Thank you for using the timer - this advanced tool can estimate your performance and suggest more practice questions. We have subscribed you to Daily Prep Questions via email.

Customized for You

we will pick new questions that match your level based on your Timer History

Track Your Progress

every week, we’ll send you an estimated GMAT score based on your performance

Practice Pays

we will pick new questions that match your level based on your Timer History

Not interested in getting valuable practice questions and articles delivered to your email? No problem, unsubscribe here.

Thank you for using the timer!
We noticed you are actually not timing your practice. Click the START button first next time you use the timer.
There are many benefits to timing your practice, including:

A Circle inscribed in a equilateral triangle ABC so that poi [#permalink]
01 Dec 2009, 11:01

1

This post received KUDOS

3

This post was BOOKMARKED

00:00

A

B

C

D

E

Difficulty:

95% (hard)

Question Stats:

52% (03:55) correct
48% (02:43) wrong based on 74 sessions

A Circle inscribed in a equilateral triangle ABC so that point D lies on the circle and on line segment AC and point E lies on circle and on line segment AB. If line segment AB=6, what is the area of the figure created by line segments AD, AE and minot Arc DE.

A. 3√3 - (9/4) π B. 3√3 - π C. 6√3 - 3 π D. 9√3 - 3 π 5. cannot be determined

Re: Tough Geometry [#permalink]
01 Dec 2009, 11:58

gmat620 wrote:

A Circle inscribed in a equilateral triangle ABC so that point D lies on the circle and on line segment AC and point E lies on circle and on line segment AB. If line segment AB=6, what is the area of the figure created by line segments AD, AE and minot Arc DE.

A. 3√3 - (9/4) π B. 3√3 - π C. 6√3 - 3 π D. 9√3 - 3 π 5. cannot be determined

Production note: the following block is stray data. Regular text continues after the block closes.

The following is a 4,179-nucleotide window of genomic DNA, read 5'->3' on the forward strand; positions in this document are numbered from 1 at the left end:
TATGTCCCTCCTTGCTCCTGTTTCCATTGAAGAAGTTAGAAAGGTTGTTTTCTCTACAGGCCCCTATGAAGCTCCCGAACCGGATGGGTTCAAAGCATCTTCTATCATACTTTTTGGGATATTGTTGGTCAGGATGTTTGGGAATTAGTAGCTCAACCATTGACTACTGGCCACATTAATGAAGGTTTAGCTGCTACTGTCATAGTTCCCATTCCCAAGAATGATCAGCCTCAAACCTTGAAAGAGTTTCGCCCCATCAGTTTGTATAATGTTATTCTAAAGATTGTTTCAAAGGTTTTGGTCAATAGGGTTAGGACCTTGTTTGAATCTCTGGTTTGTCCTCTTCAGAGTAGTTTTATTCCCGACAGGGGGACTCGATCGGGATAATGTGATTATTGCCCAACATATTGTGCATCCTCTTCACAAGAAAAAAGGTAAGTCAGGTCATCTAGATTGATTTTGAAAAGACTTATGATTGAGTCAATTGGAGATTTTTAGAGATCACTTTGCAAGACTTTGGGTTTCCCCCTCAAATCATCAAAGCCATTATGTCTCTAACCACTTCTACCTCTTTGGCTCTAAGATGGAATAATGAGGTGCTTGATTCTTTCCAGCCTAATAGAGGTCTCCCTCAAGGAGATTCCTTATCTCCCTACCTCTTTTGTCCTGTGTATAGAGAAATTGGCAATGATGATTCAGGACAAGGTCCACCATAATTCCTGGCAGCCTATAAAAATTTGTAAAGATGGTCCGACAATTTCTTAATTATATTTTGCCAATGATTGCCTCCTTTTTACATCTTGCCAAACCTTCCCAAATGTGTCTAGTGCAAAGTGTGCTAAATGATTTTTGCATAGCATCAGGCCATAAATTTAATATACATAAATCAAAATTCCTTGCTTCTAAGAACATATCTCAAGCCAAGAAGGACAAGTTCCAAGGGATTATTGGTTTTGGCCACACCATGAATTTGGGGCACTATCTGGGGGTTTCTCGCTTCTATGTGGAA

B - 3√3 - π Area of equilateral triangle - √3/4 (a^2) = √3/4 (6^2) = 9√3 to find the inradius we have r = A/s where s is semiperimeter = 9√3/9 = √3

Area of the incircle = π r^2 = π (√3)^2 = 3π

Area of Triangle - Area of Incircle = 9√3 -3π

This area will be equal from all three sides hence (9√3 -3π)/3 = 3√3 - π

Re: Tough Geometry [#permalink]
10 Jan 2010, 09:38

1

This post received KUDOS

Expert's post

1

This post was BOOKMARKED

gottabwise wrote:

:?

sriharimurthy wrote:

gmat620 wrote:

Ok thanks to you ppl !!

is the formula below correct ?

radius of circle in equilateral triangle = 1 /3 height

thanks once again ):

For an equilateral triangle with altitude 'h' :

Radius of inscribed circle = h/3

Radius of circumscribed circle = 2h/3

Thank you for the formulas. This is the first time I've come across them and I don't know if that's good or bad.

The property given by sriharimurthy is absolutely correct. But I'd like to add couple of things to this:

1. In any triangle the three medians intersect at a single point, called centroid. 2. In any triangle two-thirds of the length of each median is between the vertex and the centroid, while one-third is between the centroid and the midpoint of the opposite side. 3. In any triangle the bisectors intersect at a single point, called incenter. The incenter is also the center of the triangle's incircle - the largest circle that will fit inside the triangle. 4. In equilateral triangle altitude(height)=bisector=median.

From above: With an equilateral triangle, the radius of the incircle is exactly half the radius of the circumcircle --> R=2r.

Radius of inscribed circle = height/3=bisector/3=median/3

Radius of circumscribed circle = height*2/3=bisector*2/3=median*2/3

For more see the Triangle chapter of Math Book in my signature.

Re: Tough Geometry [#permalink]
11 Jan 2010, 20:06